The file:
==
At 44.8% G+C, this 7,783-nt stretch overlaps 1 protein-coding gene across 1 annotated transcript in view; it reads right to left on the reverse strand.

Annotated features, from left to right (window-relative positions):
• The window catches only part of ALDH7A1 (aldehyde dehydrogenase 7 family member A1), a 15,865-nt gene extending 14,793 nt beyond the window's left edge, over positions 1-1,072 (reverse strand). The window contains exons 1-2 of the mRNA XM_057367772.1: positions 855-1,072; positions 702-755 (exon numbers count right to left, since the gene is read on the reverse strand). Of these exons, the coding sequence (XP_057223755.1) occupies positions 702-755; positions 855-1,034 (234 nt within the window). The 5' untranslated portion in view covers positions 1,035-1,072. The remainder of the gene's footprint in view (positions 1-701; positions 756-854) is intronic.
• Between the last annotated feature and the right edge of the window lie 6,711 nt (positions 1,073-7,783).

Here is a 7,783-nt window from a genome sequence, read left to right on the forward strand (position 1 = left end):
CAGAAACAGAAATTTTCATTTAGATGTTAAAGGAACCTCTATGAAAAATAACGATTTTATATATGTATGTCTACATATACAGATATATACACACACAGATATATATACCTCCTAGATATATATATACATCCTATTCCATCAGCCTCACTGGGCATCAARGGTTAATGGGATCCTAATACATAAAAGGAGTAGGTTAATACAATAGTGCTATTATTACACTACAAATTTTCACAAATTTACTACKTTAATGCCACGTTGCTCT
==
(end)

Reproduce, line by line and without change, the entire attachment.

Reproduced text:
At 44.8% G+C, this 7,783-nt stretch overlaps 1 protein-coding gene across 1 annotated transcript in view; it reads right to left on the reverse strand.

Annotated features, from left to right (window-relative positions):
• The window catches only part of ALDH7A1 (aldehyde dehydrogenase 7 family member A1), a 15,865-nt gene extending 14,793 nt beyond the window's left edge, over positions 1-1,072 (reverse strand). The window contains exons 1-2 of the mRNA XM_057367772.1: positions 855-1,072; positions 702-755 (exon numbers count right to left, since the gene is read on the reverse strand). Of these exons, the coding sequence (XP_057223755.1) occupies positions 702-755; positions 855-1,034 (234 nt within the window). The 5' untranslated portion in view covers positions 1,035-1,072. The remainder of the gene's footprint in view (positions 1-701; positions 756-854) is intronic.
• Between the last annotated feature and the right edge of the window lie 6,711 nt (positions 1,073-7,783).

Here is a 7,783-nt window from a genome sequence, read left to right on the forward strand (position 1 = left end):
CAGAAACAGAAATTTTCATTTAGATGTTAAAGGAACCTCTATGAAAAATAACGATTTTATATATGTATGTCTACATATACAGATATATACACACACAGATATATATACCTCCTAGATATATATATACATCCTATTCCATCAGCCTCACTGGGCATCAARGGTTAATGGGATCCTAATACATAAAAGGAGTAGGTTAATACAATAGTGCTATTATTACACTACAAATTTTCACAAATTTACTACKTTAATGCCACGTTGCTCT